(d) They were victims of injustices, ignorance, oppression and morally unreliable.
(e) They were morally unreliable and depravity and was guided by personal ambition

S2. Ans.(c)
Sol. The answer is stated in the middle of the first paragraph itself: "... failed to interest the very victims of the injustices which they wished to remedy. The more unfortunate sections of the population have been ignorant, apathetic from excess of toil and weariness, timorous through the imminent danger of immediate punishment by the holders of power, and morally unreliable owing to the loss of self-respect resulting from their degradation. To create among such classes any conscious, deliberate effort after general amelioration might have seemed a hopeless task, and indeed in the past it has generally proved so." This makes option (c) correct. Option (d) is ambiguous in the use of the pronoun "they"—it may refer to the rare and exceptional men. Option (b) emphasizes morally unreliable and depravity—too specific. Option (a) is not supported by the passage.

Q3. According to the passage, the prerequisite for the radical reconstruction of society is/are... 
A. Popular education
B. An improved standard of living
C. Sympathetic leaders
D. Socialist or Anarchist ideals
(a) A and B
(b) A, B, and C
(c) D only
(d) All of the above
(e ) A only

S3. Ans.(b)
Sol. Statements A and B are very easily to be right from the last part of the first paragraph. That only an educated society with the wage earning class enjoying a better standard of living can be made aware of their rights and freedoms. Statement C is also necessary because the first part of the passage talks about the great majority of men passing through life passively; some men being guided by personal ambition; and the few rare and exceptional men demanding for radical reconstruction. These are the sympathetic leaders mentioned in C necessary for change.S

Q4. It can be inferred from the passage that Anarchism is...
(a) Syndicalism at the level of vast populations.
(b) Socialism at the level of organizations.
(c) Socialism at the level of vast populations.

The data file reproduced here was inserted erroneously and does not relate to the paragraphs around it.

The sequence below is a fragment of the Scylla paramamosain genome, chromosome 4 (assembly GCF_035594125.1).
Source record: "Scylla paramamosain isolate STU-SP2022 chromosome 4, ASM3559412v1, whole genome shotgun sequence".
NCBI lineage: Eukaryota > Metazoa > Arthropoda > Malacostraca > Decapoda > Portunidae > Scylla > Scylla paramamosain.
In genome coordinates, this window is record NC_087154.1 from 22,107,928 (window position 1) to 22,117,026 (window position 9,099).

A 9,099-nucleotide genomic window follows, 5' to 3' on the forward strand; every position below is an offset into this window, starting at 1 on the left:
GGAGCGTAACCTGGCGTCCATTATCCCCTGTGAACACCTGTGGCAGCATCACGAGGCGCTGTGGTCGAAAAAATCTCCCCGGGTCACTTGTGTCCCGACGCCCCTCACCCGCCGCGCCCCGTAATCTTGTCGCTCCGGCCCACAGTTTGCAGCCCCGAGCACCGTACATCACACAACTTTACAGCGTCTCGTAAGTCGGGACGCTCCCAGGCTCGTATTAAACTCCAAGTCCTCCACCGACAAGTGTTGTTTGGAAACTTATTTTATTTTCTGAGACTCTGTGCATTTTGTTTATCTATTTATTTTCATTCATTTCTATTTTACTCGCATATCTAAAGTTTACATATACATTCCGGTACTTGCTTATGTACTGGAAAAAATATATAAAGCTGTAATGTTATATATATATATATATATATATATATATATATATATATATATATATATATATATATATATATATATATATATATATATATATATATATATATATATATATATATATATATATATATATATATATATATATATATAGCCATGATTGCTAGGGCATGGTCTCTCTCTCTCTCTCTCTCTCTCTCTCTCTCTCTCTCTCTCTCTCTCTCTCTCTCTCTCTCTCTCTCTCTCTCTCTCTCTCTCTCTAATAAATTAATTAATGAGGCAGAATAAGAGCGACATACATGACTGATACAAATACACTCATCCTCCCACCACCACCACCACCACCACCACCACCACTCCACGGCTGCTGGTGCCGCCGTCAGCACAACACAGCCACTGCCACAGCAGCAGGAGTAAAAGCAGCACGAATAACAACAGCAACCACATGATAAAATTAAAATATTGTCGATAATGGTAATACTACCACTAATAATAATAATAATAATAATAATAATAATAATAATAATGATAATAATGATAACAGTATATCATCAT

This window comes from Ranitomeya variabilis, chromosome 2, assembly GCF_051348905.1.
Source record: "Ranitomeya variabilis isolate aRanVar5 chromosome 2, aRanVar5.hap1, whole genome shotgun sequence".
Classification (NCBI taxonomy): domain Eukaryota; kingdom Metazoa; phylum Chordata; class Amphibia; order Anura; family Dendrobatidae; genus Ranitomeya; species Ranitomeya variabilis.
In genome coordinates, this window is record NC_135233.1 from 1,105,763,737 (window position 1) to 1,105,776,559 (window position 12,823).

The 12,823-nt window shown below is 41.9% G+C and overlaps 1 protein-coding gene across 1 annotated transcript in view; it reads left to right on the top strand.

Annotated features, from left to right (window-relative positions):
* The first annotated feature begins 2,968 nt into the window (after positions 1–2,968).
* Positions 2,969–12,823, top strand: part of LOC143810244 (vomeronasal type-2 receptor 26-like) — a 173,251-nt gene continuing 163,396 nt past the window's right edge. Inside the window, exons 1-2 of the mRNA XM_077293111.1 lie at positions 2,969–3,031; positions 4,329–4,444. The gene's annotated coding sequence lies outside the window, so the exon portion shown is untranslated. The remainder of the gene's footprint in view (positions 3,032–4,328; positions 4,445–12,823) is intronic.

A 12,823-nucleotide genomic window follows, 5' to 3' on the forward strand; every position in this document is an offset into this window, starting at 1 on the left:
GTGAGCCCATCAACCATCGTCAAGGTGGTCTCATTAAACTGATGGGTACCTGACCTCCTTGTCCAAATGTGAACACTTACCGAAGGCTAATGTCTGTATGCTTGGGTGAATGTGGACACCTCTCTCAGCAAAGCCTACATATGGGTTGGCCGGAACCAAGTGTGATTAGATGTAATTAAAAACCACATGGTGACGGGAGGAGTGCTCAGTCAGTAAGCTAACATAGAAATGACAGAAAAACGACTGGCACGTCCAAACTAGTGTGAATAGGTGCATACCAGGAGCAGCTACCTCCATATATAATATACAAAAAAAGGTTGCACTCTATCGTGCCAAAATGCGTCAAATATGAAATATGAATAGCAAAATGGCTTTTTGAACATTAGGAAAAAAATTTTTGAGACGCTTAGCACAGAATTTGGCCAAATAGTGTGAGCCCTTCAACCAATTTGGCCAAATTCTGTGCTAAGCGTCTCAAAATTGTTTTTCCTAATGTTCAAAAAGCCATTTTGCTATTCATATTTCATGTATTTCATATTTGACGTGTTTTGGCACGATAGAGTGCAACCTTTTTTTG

(d) Syndicalism at the level of organizations.
(e) Socialism of vast populations

S4. Ans.(a)
Sol. Read the following carefully to get the answer: In regard to Socialism this is evident; but in regard to Anarchism it is only true with some qualification. Anarchism as such has never been a widespread creed; it is only in the modified form of Syndicalism that it has achieved popularity. Anarchism assumes an absence of government and is hence different form socialism. Syndicalism is a modified (limited) form of anarchism—in other words anarchism works at larger levels, and anarchism is limited to organizations (trade unions) and is called syndicalism. Hence anarchism ideally is syndicalism at the level of vast populations. To understand think backwards from, "thus we may regard Syndicalism as the Anarchism of the market-place..."

Q5. What is the main purpose of the passage? 
(a) A historical survey of certain political ideals.
(b) To emphasize the difference between Socialism, Anarchism, and Syndicalism.
(c) To describe the origin of certain political ideals.
(d) To study the political movements under Socialism, Anarchism, and Syndicalism.
(e) To describe Syndicalism is primarily the outcome, not of an idea

S5. Ans.(c)
Sol. The writer merely describes how certain political ideals, here Socialism, Anarchism, and Syndicalism, arose from the desire of a few men who, in contrast to the vast majority of the people, demanded radical reconstruction of society, to make the world a better place for everyone. Option (a) is not sustainable as there is hardly any history. Option (b) is not sustainable because the difference is not highlighted. Option (d) is not sustainable because there is no reference to any movements.

Q6. Which of the following is most nearly similar in meaning of the word contemplating as used in the passage?
(a) discard
(b) slight
(c) envisage
(d) reject
(e) scorn

S6. Ans.(c)
Sol. Contemplating- look thoughtfully for a long time at, think about.
synonyms-look at, view, regard, examine, inspect, observe, survey, study, scrutinize, scan.

Q7. Which of the following is most nearly similar in meaning of the word instinctively as used in the passage?
(a) distinct
(b) unlikely
(c) equivocally
(d) intuitively
(e) movement

S7. Ans.(d)
Sol. Instinctively- without conscious thought; by natural instinct.

Q8.  Which of the following is most nearly opposite in meaning of the word Toil as used in the passage?
(a) grind
(b) dormancy
(c) give
(d) exertion
(e) moil

S8. Ans.(b)
Sol. Toil -work extremely hard or incessantly, move slowly and with difficulty.

Q9.  Which of the following is most nearly opposite in meaning of the word Apathetic as used in the passage?
(a) uninterested
(b) indifferent
(c) eager
(d) lackadaisical
(e)parochial

S9. Ans.(c)
Sol. Apathetic - showing or feeling no interest, enthusiasm, or concern.
Synonyms- uninterested, indifferent, unconcerned, unmoved, unresponsive, impassive, passive, detached, uninvolved, disinterested, unfeeling, unemotional, emotionless, dispassionate, lukewarm, cool, uncaring, lackadaisical,
antonyms-enthusiastic, eager, passionate

Q10.  Which of the following is most nearly opposite in meaning of the word Anarchists. as used in the passage?
(a)calm
(b)arrogant
(c)apartheid
(d) instinct
(e) fidelity

S10. Ans.(a)
Sol. Anarchists - a person who believes in or tries to bring about anarchy.
Synonyms- nihilist, insurgent, agitator, subversive, guerrilla, terrorist, bioterrorist, cyberterrorist, freedom fighter.